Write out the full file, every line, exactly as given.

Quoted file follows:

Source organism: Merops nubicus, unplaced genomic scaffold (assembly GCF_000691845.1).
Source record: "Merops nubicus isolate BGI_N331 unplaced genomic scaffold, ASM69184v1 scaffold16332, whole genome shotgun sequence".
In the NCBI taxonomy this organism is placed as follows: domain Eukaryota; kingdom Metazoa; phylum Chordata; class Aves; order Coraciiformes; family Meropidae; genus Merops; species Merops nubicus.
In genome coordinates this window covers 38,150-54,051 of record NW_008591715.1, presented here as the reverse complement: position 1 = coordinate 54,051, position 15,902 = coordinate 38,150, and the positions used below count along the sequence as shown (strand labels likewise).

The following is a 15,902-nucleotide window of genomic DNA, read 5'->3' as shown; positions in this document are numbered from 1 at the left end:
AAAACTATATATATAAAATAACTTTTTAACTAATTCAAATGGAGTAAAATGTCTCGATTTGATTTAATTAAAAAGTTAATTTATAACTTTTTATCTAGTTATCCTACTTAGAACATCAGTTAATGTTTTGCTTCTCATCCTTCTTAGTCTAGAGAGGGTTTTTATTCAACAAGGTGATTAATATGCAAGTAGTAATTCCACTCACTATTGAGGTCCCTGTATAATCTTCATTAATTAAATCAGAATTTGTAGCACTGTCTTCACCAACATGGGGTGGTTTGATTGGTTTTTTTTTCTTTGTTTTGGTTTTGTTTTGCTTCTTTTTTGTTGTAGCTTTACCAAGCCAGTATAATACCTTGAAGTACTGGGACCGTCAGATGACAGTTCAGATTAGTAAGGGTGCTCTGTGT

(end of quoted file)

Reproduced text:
Source organism: Merops nubicus, unplaced genomic scaffold (assembly GCF_000691845.1).
Source record: "Merops nubicus isolate BGI_N331 unplaced genomic scaffold, ASM69184v1 scaffold16332, whole genome shotgun sequence".
In the NCBI taxonomy this organism is placed as follows: domain Eukaryota; kingdom Metazoa; phylum Chordata; class Aves; order Coraciiformes; family Meropidae; genus Merops; species Merops nubicus.
In genome coordinates this window covers 38,150-54,051 of record NW_008591715.1, presented here as the reverse complement: position 1 = coordinate 54,051, position 15,902 = coordinate 38,150, and the positions used below count along the sequence as shown (strand labels likewise).

The following is a 15,902-nucleotide window of genomic DNA, read 5'->3' as shown; positions in this document are numbered from 1 at the left end:
AAAACTATATATATAAAATAACTTTTTAACTAATTCAAATGGAGTAAAATGTCTCGATTTGATTTAATTAAAAAGTTAATTTATAACTTTTTATCTAGTTATCCTACTTAGAACATCAGTTAATGTTTTGCTTCTCATCCTTCTTAGTCTAGAGAGGGTTTTTATTCAACAAGGTGATTAATATGCAAGTAGTAATTCCACTCACTATTGAGGTCCCTGTATAATCTTCATTAATTAAATCAGAATTTGTAGCACTGTCTTCACCAACATGGGGTGGTTTGATTGGTTTTTTTTTCTTTGTTTTGGTTTTGTTTTGCTTCTTTTTTGTTGTAGCTTTACCAAGCCAGTATAATACCTTGAAGTACTGGGACCGTCAGATGACAGTTCAGATTAGTAAGGGTGCTCTGTGT